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Business Home > Opinion Analysis
 
Untapped workforce potential

Oksana Tashakova (MAXIMISE YOUR POTENTIAL) / 29 July 2012

How diverse is your workforce? Are you following the trend of putting the UAE’s economy back in the hands of natives? Of highly educated locals? How many women does your business employ? What work practices do you utilise to support their employment? How much discrimination does the average woman in your company encounter?

Gulf women have made huge gains on the educational front in past decades. Today, the average literacy rate of women in the Gulf is 84 per cent and women in most of these countries are better educated than most men. Ninety-one per cent of women in the UAE are literate and women in the UAE now make up 59 per cent of the labour force. That’s an amazing leap forward but just 26.9 per cent of GCC women overall are employed.

The UAE is one of the region’s leaders in realising that educated women represent an enormous untapped pool for the labour force. In 2008, a five-year plan was launched to find and develop future female leaders and the Dubai Women’s Establishment (DWE) has created training programmes to help women contribute, rise and lead in the business world.

Women are easier to integrate into organisations in the UAE than many foreign-sought employees because they share cultural norms with their colleagues. When executives across the region were asked what groups of people should be better represented on their payrolls, 79 per cent said women.

UAE women are ambitious, committed, loyal and work harder than many of their male counterparts. Research has determined that what motivates Arab women most to work is because they have love for the work, they’re intellectually challenged by it. The desire for self-dependence and the desire to participate in their society’s development also motivates Emirati women more than economic compensation.

Arab women want to grow and develop. They want to be recognised and feel that they are contributing to something larger than themselves. What better prototype for the model employee could there be?

Diversity is being recognised as a must-have in many multinational companies and the forward-thinking UAE. The Gulf countries recognise that they must empower their own countrymen and women rather than relying on a foreign-sought workforce. They recognise that in order to compete successfully in the globalised marketplace they need to draw on the vast resource of ambitious, committed and educated workers they have in women, that their own staff roster must better reflect the global consumer base.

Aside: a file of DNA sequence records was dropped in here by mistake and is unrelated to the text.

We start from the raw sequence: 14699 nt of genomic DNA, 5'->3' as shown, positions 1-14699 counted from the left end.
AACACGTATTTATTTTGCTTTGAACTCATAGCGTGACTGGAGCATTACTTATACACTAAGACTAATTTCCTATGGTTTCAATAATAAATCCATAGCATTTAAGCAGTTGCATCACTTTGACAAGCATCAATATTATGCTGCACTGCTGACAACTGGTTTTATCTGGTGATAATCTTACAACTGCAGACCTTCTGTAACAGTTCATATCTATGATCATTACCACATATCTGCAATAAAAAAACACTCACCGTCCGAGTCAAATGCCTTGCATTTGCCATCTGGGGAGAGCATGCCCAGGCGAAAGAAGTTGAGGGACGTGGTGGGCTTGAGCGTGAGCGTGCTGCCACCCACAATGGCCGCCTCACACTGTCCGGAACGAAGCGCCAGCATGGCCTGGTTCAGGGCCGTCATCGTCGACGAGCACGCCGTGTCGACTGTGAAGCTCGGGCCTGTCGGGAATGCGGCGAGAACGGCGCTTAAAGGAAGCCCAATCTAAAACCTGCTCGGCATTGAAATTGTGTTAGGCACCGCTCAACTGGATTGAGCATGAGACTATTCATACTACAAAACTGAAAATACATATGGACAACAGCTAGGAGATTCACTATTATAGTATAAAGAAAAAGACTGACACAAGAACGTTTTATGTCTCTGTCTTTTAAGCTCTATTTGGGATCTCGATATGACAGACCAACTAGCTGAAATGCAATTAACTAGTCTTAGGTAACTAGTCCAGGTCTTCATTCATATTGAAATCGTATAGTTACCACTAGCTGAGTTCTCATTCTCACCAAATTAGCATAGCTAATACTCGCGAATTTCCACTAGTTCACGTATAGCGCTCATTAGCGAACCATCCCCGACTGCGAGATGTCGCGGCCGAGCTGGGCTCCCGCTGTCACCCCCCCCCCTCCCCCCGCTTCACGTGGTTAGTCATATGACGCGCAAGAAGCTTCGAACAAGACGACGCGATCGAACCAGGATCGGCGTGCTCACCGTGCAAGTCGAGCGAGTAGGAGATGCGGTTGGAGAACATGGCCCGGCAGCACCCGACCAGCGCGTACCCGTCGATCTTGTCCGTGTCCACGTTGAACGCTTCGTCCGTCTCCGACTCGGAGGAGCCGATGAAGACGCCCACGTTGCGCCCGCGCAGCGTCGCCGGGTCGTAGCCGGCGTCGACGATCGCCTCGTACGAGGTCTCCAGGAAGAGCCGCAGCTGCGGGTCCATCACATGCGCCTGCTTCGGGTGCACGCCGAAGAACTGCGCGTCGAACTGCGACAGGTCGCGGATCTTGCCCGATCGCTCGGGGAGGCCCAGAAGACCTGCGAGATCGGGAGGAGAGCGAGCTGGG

Even though many leaders recognise these needs, change doesn’t come easily. Many things need to be in place for women to get the cultural support they need to contribute. Traditional roles are ever present and acceptance of women working with men requires educational initiatives both by the government and individual companies themselves.

Most Middle Eastern companies haven’t set firm goals in place in terms of diversity. More than one-third of these companies have no medium-term diversity goals in place. It takes dedication to balance native and local customs with a global and long-term view in terms of employing women in the business world. Flexible work scheduling, child care and telecommuting are all wonderful options for Emirati women. They’ve been shown to increase worker engagement and productivity while saving companies money.

In 2009, of the top-ranked best places to work in the UAE, seven offered employees flex time, job sharing, telecommuting and unpaid leave and eight had active anti-discriminatory education and policies and procedures.

This is the year that legislation started changing in the region to allow hiring of part-time local employees, pregnant women and flexible scheduling. The National Childcare Standards Initiative also moved to create childcare facilities in government offices. DWE research has found that 84 per cent of women believe they could be more productive if such facilities were available to them and 92 per cent said that they would use such facilities.

In 2011, the National Early Childhood Development Childcare Study began outlining a rating system for childcare facilities in the region. Ninety-two per cent of the UAE’s nurseries are privately owned. There is still a huge shortage of government and workplace-sponsored creches in the region.

Providing such resources or helping them to develop with the government’s help can greatly increase your staff retention rate, employee productivity and employee morale. Dubai Islamic Bank and the Dubai International Financial Centre have both recently opened child care facilities on their worksites. Do you offer professional development for female employees? Do you have a solid anti-discriminatory policy? Do you offer flexible work practices in order to gain from this talented pool of workers? 

The writer is an executive coach and HR training and development expert. She can be reached at oksana@academia ofhumanpotential.com or www.academiaofhumanpotential.com. Views expressed are her own and do not reflect the newspaper’s policy

 

 

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